Norwich town eating

 
 

    Take an evening drive through any small Vermont or New Hampshire town and you’ll likely see lights burning in a few windows of town hall. Inside you’ll find local volunteers spending their evening slogging away at the real stuff of self-government, be they planning or conservation commissioners, permitting boards, or members of myriad ad-hoc town committees and commissions trying to work together to do what’s best for their town and fellow townspeople. They work without pay -- often without meaningful budgetary or staff support – taking time from their families and their leisure to make something more of the community they’ve inherited. They do it because they feel they owe something to their community or simply because they want to be involved and belong.

    Unfortunately, in a society growing ever more complex, regulatory, and litigious, the disincentives to volunteer participation are also growing. As life feels busier, it’s easy to feel out-of-touch with “what’s going on” in town government. Finding the time to figure out what’s happening, let alone where one might want to put one’s efforts, slips down the list of priorities until it’s not much more than a dull guilty feeling that one isn’t more involved.

    Here in Norwich, a group of us have decided to do something about it. We’ve rented space in the local elementary school for the Saturday before Town Meeting to conduct “Town Eating Day.” It is a day where townspeople can meet the people serving on the various volunteer boards in town, learn about what they do and hope to achieve, understand the time commitment involved, and enter the on-going debate of town government.  Featuring a free community lunch, Town Eating Day offers townspeople a chance to engage with citizen boards and one another to discuss town business outside the deadlines and long agendas which burden most public meetings.  Our goal is to make “what’s going on” tangible for those who wish to know, breaking down the distance between those who are making it happen and those who would like to.  A combination open-house, town forum, and community lunch, Town Eating celebrates the human scale of small-town civic life.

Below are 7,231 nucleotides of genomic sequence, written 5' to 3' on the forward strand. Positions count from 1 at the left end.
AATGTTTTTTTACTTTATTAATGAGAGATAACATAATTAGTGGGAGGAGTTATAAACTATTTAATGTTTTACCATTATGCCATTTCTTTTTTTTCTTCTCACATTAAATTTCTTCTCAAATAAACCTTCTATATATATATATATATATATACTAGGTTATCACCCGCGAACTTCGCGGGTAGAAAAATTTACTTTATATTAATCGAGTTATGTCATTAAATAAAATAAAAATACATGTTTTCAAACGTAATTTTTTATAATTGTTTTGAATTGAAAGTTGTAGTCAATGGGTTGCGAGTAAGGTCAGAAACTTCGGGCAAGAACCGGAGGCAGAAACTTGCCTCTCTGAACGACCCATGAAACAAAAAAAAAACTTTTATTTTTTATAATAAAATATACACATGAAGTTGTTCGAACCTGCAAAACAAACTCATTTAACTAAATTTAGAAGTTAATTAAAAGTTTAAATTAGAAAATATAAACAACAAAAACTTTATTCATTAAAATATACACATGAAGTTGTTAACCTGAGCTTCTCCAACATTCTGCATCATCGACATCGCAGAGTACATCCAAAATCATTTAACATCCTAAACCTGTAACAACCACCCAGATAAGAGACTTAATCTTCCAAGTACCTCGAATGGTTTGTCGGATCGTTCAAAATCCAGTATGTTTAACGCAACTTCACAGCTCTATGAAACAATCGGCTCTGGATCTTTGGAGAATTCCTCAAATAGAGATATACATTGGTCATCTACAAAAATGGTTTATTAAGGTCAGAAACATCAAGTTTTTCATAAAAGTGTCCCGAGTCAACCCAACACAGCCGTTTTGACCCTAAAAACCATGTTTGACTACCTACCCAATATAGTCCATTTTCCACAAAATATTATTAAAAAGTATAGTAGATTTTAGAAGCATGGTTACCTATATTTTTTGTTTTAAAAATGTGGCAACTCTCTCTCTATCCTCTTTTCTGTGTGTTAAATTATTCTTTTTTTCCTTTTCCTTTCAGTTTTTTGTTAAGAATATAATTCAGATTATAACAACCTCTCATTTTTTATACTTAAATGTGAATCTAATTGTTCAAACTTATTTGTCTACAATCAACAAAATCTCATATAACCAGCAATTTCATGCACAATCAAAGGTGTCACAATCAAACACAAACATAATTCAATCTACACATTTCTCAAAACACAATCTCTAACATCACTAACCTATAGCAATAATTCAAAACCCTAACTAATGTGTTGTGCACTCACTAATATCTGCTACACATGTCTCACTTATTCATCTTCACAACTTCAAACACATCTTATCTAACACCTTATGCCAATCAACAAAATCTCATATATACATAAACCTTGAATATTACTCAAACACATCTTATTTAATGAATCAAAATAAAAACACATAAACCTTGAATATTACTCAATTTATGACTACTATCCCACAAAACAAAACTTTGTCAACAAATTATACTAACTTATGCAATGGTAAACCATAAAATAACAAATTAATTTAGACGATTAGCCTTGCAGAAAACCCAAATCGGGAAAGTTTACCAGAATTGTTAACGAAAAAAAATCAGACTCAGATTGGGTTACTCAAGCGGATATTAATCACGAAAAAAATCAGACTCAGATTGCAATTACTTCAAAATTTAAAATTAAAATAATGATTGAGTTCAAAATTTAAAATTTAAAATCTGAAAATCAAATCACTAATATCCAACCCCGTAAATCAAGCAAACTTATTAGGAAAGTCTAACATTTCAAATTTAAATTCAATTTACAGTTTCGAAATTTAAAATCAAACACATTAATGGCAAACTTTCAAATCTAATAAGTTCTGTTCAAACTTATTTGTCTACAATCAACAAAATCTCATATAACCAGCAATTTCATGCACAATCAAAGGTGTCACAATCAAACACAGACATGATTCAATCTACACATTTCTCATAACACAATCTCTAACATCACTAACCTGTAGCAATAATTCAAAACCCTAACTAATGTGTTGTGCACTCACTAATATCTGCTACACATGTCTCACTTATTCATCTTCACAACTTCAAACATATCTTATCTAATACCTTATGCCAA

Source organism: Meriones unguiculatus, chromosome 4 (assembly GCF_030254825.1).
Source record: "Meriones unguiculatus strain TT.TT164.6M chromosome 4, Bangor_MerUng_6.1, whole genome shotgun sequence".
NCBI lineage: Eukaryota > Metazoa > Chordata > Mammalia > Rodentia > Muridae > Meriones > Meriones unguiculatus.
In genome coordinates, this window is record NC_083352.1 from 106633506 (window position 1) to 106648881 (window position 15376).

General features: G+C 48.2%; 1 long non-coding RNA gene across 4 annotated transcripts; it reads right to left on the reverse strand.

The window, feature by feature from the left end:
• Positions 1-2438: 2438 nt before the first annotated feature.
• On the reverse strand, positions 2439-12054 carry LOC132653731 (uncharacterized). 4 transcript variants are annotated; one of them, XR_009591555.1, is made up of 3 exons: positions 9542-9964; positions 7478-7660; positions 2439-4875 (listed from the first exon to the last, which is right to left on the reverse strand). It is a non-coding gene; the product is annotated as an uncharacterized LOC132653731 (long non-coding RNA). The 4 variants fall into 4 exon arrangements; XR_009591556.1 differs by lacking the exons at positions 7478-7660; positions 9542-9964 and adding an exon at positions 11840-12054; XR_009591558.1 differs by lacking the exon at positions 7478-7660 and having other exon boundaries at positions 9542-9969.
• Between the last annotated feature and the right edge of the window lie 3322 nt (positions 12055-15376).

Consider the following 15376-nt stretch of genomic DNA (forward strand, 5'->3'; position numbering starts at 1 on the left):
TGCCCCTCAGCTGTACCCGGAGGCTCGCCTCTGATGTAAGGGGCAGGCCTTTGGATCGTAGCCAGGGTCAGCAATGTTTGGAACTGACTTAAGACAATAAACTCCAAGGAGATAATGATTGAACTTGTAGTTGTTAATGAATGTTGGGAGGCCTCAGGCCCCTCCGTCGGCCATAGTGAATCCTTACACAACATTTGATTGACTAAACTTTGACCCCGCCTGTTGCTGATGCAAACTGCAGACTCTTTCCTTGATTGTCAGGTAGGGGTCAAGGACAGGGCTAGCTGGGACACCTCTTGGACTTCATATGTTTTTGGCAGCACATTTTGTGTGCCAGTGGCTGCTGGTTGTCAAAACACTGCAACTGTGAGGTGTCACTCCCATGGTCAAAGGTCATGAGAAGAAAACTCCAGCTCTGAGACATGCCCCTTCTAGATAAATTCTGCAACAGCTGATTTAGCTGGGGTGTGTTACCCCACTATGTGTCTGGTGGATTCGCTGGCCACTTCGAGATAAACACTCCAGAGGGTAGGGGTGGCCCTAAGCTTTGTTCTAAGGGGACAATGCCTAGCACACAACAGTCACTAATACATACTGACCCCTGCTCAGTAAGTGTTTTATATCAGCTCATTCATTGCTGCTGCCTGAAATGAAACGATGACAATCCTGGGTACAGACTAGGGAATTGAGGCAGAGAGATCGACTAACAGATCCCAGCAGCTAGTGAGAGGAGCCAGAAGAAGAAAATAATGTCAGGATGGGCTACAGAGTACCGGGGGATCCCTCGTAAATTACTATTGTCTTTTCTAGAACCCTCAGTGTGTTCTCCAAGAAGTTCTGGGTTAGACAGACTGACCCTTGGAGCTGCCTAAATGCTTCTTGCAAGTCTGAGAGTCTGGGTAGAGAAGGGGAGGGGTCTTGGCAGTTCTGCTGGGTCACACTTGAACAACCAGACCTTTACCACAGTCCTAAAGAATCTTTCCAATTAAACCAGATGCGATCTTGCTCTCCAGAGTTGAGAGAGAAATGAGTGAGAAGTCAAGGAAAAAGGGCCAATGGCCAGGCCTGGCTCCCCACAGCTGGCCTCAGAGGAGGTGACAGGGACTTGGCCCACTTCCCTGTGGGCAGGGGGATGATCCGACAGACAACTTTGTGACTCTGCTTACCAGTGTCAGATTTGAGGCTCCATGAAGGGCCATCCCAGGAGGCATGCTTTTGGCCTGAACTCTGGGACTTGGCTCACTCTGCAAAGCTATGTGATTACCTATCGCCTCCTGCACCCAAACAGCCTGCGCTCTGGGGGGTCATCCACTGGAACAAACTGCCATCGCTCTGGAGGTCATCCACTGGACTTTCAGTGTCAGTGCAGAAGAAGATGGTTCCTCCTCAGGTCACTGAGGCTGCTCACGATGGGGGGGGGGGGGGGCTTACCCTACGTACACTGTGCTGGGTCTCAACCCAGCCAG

Go To Town Eating Day 2012



  


   Norwich Town Eating


“A combination open-house, town forum, and community lunch, Town Eating celebrates the human scale of small-town civic life.” 

Town Eating Day